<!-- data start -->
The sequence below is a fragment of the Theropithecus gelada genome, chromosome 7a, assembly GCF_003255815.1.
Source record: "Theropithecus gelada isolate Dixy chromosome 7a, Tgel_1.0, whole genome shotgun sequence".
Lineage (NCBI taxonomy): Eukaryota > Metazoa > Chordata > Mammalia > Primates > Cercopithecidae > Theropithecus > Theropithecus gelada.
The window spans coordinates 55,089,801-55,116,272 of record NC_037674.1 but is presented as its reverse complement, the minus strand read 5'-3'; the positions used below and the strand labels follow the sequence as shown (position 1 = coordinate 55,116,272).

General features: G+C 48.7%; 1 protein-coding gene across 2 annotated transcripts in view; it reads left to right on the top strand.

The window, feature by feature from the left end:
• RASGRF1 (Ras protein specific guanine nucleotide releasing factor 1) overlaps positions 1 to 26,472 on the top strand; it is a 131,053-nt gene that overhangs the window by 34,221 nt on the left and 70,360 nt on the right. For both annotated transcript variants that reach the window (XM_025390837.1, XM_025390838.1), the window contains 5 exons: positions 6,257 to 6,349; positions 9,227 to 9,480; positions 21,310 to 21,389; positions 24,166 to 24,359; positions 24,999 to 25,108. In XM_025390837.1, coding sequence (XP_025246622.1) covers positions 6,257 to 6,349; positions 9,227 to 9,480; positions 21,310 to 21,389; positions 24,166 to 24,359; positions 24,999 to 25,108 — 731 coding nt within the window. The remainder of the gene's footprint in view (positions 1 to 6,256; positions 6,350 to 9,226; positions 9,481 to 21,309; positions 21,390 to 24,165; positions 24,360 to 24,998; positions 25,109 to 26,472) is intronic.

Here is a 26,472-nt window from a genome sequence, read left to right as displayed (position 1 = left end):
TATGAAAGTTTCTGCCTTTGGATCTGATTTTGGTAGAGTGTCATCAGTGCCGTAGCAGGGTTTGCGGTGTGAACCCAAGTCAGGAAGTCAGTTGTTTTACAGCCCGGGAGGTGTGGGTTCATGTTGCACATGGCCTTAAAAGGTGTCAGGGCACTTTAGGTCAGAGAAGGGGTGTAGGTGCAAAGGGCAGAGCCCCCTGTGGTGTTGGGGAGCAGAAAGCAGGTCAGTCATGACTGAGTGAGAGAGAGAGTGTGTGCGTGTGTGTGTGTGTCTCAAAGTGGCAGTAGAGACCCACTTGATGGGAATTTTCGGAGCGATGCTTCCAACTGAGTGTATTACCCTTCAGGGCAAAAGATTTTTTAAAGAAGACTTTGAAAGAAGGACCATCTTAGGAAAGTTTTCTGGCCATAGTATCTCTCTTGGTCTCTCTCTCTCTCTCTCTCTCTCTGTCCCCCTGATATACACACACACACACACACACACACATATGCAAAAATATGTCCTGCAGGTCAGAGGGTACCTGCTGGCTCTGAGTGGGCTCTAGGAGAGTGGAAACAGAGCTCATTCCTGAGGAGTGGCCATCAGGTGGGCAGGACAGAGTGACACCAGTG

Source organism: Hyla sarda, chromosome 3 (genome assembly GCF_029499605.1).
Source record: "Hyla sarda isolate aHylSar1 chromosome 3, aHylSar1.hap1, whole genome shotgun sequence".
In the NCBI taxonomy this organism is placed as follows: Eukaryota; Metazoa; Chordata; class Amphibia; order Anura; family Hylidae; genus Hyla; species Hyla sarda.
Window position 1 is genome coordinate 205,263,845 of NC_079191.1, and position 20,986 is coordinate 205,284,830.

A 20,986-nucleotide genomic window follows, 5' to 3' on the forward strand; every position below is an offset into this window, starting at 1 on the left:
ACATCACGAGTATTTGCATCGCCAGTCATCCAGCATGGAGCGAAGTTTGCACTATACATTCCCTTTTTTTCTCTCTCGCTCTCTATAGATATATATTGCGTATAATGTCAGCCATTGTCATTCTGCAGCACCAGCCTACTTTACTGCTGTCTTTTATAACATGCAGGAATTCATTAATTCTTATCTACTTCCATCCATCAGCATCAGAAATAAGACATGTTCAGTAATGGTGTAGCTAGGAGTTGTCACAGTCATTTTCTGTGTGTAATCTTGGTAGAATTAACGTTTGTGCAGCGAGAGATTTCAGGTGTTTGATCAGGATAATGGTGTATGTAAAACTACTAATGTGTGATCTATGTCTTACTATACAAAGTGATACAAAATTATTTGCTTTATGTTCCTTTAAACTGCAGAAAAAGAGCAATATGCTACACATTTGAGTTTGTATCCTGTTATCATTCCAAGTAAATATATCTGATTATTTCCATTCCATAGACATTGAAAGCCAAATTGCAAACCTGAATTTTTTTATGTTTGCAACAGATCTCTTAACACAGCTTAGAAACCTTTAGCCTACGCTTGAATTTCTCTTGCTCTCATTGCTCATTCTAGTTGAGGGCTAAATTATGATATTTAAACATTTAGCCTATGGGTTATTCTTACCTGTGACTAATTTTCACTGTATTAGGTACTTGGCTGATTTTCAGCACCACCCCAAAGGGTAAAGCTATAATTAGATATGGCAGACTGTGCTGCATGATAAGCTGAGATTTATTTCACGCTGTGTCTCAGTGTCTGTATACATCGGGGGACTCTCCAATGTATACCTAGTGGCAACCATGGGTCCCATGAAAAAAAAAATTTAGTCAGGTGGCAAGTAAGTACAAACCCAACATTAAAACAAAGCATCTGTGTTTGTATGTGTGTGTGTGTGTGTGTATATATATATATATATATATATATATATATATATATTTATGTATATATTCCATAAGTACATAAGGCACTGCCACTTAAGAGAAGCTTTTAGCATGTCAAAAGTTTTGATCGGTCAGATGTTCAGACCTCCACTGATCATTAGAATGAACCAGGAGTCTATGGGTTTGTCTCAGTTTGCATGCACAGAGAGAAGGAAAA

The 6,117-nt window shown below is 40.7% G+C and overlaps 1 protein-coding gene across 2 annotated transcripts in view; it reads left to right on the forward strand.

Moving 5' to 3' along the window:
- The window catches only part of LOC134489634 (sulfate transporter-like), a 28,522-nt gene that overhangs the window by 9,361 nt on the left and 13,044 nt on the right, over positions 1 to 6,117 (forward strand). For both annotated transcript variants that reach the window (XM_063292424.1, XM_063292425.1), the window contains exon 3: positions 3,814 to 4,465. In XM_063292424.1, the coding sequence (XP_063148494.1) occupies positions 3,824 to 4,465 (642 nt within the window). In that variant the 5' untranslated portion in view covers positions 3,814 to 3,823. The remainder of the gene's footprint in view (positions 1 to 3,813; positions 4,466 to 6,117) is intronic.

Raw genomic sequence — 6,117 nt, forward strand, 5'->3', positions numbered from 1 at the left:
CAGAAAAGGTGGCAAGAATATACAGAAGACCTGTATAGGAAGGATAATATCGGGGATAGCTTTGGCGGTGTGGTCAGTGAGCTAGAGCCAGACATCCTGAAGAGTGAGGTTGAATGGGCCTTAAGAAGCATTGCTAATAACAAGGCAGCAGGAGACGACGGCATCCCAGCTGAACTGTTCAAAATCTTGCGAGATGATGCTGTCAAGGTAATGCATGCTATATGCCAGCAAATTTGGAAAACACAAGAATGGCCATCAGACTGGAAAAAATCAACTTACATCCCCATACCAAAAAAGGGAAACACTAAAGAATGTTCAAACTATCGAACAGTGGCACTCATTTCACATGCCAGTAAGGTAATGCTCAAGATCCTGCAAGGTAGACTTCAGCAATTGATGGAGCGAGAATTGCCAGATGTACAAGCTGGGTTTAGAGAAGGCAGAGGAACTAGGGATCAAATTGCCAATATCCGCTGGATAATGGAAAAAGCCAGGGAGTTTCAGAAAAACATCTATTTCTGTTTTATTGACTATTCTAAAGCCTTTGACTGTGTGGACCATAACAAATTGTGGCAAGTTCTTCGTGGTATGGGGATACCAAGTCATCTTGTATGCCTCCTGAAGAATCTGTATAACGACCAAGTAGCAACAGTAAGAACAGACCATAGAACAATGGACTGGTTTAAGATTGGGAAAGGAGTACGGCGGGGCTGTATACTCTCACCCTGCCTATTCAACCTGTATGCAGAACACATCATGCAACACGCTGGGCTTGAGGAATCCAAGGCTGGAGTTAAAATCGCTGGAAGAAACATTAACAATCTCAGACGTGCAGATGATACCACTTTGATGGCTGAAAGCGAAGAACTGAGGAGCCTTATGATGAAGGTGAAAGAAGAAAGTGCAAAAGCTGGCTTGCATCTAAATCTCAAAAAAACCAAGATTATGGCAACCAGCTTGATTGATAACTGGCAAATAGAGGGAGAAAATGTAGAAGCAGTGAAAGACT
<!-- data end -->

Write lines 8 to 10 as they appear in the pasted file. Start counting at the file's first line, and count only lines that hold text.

Here is a 26,472-nt window from a genome sequence, read left to right as displayed (position 1 = left end):
TATGAAAGTTTCTGCCTTTGGATCTGATTTTGGTAGAGTGTCATCAGTGCCGTAGCAGGGTTTGCGGTGTGAACCCAAGTCAGGAAGTCAGTTGTTTTACAGCCCGGGAGGTGTGGGTTCATGTTGCACATGGCCTTAAAAGGTGTCAGGGCACTTTAGGTCAGAGAAGGGGTGTAGGTGCAAAGGGCAGAGCCCCCTGTGGTGTTGGGGAGCAGAAAGCAGGTCAGTCATGACTGAGTGAGAGAGAGAGTGTGTGCGTGTGTGTGTGTGTCTCAAAGTGGCAGTAGAGACCCACTTGATGGGAATTTTCGGAGCGATGCTTCCAACTGAGTGTATTACCCTTCAGGGCAAAAGATTTTTTAAAGAAGACTTTGAAAGAAGGACCATCTTAGGAAAGTTTTCTGGCCATAGTATCTCTCTTGGTCTCTCTCTCTCTCTCTCTCTCTCTGTCCCCCTGATATACACACACACACACACACACACACATATGCAAAAATATGTCCTGCAGGTCAGAGGGTACCTGCTGGCTCTGAGTGGGCTCTAGGAGAGTGGAAACAGAGCTCATTCCTGAGGAGTGGCCATCAGGTGGGCAGGACAGAGTGACACCAGTG

Source organism: Hyla sarda, chromosome 3 (genome assembly GCF_029499605.1).